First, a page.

"The problem is, we have a hard time at this point differentiating cancers that are going to hurt someone and cancers that are not going to hurt someone in their lifetimes," said Dr. Jay Brooks, chairman of hematology/oncology at Ochsner Health System in Baton Rouge, La. "I think screening for various cancers is extremely helpful, and I do believe they have made major public health inroads. What we're trying to do is to fine-tune the screening techniques."
The stage of a person's life, not just the stage of the tumor, has to be taken into account, Brooks said.
"For the man in his 50s whose PSA [prostate-specific antigen] level rises abruptly, that's probably significant. But for the man in his 70s or 80s who has other diseases, probably PSA testing is not a good idea," Brooks added. "Same thing with mammography. If a woman is diagnosed in her 20s, that's probably a significant finding. However, if you're 80 and have dementia, that's probably not a good thing to be doing."
The American Cancer Society currently recommends that all women over age 40 get an annual mammogram. Women at high risk should talk with their physicians about an optimal screening plan.
The society also advises that men talk to their doctor about "whether or not prostate cancer early detection testing is right for them," the cancer society statement read. "This recommendation also still stands."
Kathryn Taylor, associate professor in the Cancer Control Program at Georgetown University's Lombardi Comprehensive Cancer Center, said that "we tell men that there's no right or wrong answer [regarding PSA testing] at present, and it really comes down to a personal choice. And the onus, unfortunately, is on them to really educate themselves about the potential benefits as well as the potential harms."
One of those potential harms is overdiagnosis, added Taylor, who develops patient-education materials to inform men about the pros and cons of prostate screening.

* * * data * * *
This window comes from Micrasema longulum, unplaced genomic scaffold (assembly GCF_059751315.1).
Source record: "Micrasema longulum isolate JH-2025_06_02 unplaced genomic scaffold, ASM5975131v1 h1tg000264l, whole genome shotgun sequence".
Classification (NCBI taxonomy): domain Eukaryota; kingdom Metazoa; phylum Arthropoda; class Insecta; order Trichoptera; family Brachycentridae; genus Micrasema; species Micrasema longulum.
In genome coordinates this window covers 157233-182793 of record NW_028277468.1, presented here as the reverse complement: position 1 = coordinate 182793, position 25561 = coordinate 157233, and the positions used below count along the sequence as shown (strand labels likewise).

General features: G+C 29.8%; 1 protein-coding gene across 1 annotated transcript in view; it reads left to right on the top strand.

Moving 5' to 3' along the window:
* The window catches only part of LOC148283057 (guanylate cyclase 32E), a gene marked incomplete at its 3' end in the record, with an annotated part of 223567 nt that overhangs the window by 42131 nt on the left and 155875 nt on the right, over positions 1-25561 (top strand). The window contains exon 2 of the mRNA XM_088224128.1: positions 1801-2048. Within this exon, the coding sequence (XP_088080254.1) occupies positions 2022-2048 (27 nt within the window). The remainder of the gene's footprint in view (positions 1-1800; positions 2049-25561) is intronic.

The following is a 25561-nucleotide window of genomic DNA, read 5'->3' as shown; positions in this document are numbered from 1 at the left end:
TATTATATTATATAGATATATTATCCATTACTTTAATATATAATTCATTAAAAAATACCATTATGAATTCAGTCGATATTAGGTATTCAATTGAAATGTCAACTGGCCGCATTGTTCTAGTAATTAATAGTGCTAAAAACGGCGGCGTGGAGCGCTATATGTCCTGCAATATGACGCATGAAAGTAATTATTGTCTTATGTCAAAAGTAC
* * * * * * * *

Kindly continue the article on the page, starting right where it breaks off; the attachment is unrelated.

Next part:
According to the JAMA piece, about half of at-risk men now undergo regular PSA tests, while 70 percent of women over the age of 40 said they had recently had a mammogram.
The availability of PSA testing "has nearly doubled the chance that a man will be diagnosed with prostate cancer in his lifetime," wrote the authors of the JAMA paper.
The chance that a woman will be diagnosed with breast cancer sometime in her lifetime has risen from one in 12 in 1980 to one in eight today, the authors stated.
More than 800 women would have to be screened over a period of six years to avert one breast cancer death, the authors of the JAMA paper said.
Visit the American Cancer Society for its current cancer screening guidelines.
SOURCES: Jay Brooks, M.D., chairman of hematology/oncology, Ochsner Health System, Baton Rouge, La.; Len Lichtenfeld, M.D., deputy chief medical officer, American Cancer Society, Atlanta; Kathryn Taylor, Ph.D., associate professor, Cancer Control Program, Georgetown University Lombardi Comprehensive Cancer Center, Washington, D.C.; Oct. 21, 2009, news release, American Cancer Society; Oct. 21, 2009, The New York Times; Oct. 21, 2009, Journal of the American Medical Association